• Reviews: I love doing reviews, but I’ve struggled at how I want to present them. I’m thinking the mailing list will help because I think many things deserve shorter reviews instead of longer ones and that leverages the list format well. I’ll be experimenting and see how it all works (or doesn’t).
    • Videos and images: as I do photography and start rolling out videos, we’ll talk about them and link you to them as well.

I expect to send out an issue of the mailing list 2-3 times a month. I would love to do this weekly but I think that’s too aggressive to start, because of (wait for it) time constraints. So I’m shooting for every two weeks as a good cadence, but in reality, they’ll go out when I have a good set of content to send.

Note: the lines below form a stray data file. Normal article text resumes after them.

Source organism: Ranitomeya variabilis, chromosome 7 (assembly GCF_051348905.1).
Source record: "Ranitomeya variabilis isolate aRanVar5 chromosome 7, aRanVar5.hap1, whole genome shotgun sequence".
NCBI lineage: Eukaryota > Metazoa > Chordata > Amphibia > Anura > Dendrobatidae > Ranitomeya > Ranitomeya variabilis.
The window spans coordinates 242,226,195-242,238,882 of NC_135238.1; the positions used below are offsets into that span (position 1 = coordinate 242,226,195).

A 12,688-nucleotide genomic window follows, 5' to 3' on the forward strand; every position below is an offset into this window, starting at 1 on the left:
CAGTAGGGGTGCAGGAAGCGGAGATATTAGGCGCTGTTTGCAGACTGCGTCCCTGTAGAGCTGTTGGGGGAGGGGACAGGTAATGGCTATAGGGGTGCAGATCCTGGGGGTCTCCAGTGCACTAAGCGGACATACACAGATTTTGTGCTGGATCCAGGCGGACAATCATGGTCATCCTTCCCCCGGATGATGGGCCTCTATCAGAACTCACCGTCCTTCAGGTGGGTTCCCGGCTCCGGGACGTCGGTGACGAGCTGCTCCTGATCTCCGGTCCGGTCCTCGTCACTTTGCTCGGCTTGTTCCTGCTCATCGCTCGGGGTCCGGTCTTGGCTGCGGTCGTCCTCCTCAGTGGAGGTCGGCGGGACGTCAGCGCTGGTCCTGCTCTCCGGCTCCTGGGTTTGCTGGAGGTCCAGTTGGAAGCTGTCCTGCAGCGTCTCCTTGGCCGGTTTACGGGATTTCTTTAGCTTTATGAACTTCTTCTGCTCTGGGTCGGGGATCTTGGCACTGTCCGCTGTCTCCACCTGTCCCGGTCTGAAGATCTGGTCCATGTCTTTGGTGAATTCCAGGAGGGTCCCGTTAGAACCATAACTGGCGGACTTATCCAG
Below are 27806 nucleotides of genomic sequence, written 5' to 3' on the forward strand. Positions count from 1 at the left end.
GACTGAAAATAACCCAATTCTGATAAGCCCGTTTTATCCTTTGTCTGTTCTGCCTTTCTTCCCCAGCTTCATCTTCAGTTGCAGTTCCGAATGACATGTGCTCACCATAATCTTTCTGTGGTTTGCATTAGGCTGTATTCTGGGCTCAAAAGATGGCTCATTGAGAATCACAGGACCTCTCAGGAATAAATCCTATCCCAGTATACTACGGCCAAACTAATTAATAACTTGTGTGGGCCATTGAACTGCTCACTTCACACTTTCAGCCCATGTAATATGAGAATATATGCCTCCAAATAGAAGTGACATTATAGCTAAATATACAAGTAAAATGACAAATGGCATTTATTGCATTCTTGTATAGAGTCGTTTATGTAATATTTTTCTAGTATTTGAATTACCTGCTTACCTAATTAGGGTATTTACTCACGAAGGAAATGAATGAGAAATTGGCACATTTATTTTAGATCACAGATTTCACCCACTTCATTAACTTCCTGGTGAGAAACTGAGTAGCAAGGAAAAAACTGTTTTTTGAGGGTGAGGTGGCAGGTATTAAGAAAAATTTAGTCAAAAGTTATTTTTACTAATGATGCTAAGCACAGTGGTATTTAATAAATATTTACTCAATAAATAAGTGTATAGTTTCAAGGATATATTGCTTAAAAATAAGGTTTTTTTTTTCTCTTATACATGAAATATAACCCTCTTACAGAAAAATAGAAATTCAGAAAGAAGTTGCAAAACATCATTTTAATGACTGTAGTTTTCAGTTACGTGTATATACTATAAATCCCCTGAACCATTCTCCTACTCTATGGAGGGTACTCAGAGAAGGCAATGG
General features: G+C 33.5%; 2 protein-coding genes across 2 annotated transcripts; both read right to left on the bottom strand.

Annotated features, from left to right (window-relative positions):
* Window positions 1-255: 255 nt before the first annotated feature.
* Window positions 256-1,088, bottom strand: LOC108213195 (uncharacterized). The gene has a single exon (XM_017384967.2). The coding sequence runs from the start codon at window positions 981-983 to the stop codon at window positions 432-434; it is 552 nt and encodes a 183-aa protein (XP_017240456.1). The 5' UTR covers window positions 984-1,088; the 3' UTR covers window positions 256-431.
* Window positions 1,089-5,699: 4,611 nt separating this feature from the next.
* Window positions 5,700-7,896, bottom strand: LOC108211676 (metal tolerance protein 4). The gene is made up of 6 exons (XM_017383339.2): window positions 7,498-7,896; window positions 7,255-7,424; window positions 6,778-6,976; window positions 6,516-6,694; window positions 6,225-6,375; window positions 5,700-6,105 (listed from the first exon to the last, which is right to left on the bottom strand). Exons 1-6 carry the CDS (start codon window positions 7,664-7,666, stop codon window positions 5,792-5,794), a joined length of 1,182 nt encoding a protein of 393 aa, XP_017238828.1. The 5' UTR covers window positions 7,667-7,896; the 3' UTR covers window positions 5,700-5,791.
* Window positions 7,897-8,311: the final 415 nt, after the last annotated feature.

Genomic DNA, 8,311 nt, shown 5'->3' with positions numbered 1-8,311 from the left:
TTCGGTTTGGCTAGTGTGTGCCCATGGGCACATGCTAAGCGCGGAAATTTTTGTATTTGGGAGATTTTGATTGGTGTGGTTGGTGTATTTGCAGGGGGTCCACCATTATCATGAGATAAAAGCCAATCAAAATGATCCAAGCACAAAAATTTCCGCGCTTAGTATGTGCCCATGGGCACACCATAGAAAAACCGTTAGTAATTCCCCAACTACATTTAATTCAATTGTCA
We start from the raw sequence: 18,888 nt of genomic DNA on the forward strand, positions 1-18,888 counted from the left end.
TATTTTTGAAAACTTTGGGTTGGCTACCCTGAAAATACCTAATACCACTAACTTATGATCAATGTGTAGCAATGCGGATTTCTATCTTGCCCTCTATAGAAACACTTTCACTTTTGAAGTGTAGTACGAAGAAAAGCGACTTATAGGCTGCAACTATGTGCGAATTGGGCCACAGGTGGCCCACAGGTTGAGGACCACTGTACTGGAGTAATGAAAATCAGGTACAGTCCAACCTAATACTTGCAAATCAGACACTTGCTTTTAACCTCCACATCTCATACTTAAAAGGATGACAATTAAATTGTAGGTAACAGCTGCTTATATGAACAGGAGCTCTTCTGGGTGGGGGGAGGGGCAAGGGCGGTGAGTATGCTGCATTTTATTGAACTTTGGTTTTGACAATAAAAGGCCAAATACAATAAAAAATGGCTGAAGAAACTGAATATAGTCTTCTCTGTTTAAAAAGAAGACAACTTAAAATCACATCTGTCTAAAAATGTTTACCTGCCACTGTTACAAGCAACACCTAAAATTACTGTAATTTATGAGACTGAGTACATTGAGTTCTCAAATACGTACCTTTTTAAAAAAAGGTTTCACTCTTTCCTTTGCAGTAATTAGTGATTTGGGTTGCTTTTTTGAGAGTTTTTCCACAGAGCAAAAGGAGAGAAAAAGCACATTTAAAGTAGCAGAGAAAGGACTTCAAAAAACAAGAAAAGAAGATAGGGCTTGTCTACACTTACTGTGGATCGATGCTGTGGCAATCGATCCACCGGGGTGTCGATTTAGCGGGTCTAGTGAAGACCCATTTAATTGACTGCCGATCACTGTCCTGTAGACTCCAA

There will be some mailing-list unique content: I expect to write one article an issue that will exist only in the list. I’ll be showing off and discussing images in the list you won’t see elsewhere. I plan on creating and giving away more wallpapers and other content that will only be available via the list. And subscribers to the list will get early access to content (like my Youtube videos) a couple of weeks before anyone else, even if you’ve subscribed to my Youtube channel.

So yeah, have you figured out I want you to subscribe to the list yet? It’s going to have goodies that don’t exist elsewhere.